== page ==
Brad has difficulties as well. Due to arthritis and neuropathy in his knees, Brad relies on a wheelchair to get around. The lack of openness in the house causes frustration for Brad, who struggles to maneuver to bring his dishes to the kitchen sink. He even eats at a separate table while his roommates prefer to eat around the counter. He requests regularly to “soak in a tub”, which isn’t possible in his current home, due to it being located in the basement.

It’s because of these growing frustrations that CCRI began entertaining the possibility of building the four guys a new home.

“As they get older, their needs change. We try to make sure that wherever they’re living is as accessible as possible,” Duane Hickel, a CCRI caregiver of 17 years, said. “You shouldn’t have to worry about getting around your own home.”

The new home will have plenty of open space and accessibility for all four friends to move around, share meals and have time to themselves. Lane, who enjoys doing book work and managing the schedules of the house, will get his own office space. Greg will still have plenty of room to dance. David won’t have to worry about stairs causing him trouble and will even have his own art room. Finally, Brad will have access to all parts of the house and the ability to take a nice bath whenever he’d like.

“I feel excitement about the new house,” Brad said. “I’m excited to do a lot of activities.”

Being together has increased the quality of life for all four friends, CCRI caregivers said. David, for instance, was much more quiet and reserved in previous housing situations. Since moving into this house, he talks and smiles so much more. Lane, who lovingly calls his roommates “my boys,” is noticeably sad whenever one is away from home, and joyful when everyone is around. At a recent wedding they attended, all four roommates could be seen tearing it up with Greg on the dance floor.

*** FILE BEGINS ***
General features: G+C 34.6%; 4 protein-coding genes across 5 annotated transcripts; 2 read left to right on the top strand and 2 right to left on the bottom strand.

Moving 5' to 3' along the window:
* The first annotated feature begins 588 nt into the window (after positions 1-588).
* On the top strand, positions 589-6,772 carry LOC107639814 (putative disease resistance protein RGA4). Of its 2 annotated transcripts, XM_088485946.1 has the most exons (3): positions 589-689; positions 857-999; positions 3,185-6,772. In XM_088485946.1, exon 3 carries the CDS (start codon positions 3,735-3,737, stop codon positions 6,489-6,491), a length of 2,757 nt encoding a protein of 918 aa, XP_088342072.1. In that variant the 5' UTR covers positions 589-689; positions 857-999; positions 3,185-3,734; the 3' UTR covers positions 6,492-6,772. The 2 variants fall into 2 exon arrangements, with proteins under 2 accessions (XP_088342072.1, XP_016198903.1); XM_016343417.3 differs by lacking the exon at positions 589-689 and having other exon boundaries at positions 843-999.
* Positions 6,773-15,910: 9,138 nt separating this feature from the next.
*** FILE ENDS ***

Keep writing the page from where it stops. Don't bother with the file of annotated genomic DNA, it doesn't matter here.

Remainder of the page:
“They really enjoy each others’ company and get along well,” Duane said. “Rather than looking at options where they had to be split up, we looked at ways to keep them together.”

Life is not always easy for the four guys. Together, they’ve said goodbye to friends who have passed away. Together, they bravely face the various challenges that come with their disabilities. And together, they continue to bring joy to each other and all who are around them. The best thing about their home is the people they share it with — and for Lane, Greg, Brad and David, when they’re together, they are home.

Want to follow along with the guys on their journey to a new home? Follow #Build4TheGuys on Facebook and Twitter and watch how the community’s gifts bring incredible joy to their caretaking staff, and especially to “The Guys” — Lane, Greg, Brad, and David.

To learn more about the work Creative Care for Reaching Independence does, check out

This post was created with our nice and easy submission form. Create your post!

Written by Alexandra Martin

Alexandra Martin is the editor of Fargo Monthly. She hails from Huntsville, Alabama, but graduated from Stephens College in Columbia, Missouri with a degree in Fashion Communications. When she's not in the office, she is busy taking care of her small zoo of pets, cooking up vegetables, or listening to true-crime podcasts.

What do you think?

Brazilian sirloin cap

Culinary Spotlight: Picanha: A Brazilian Forte

Adrienne Olson from Kilbourne Group talks about walking in downtown Fargo

Kilbourne Group: Walkability, One Step At A Time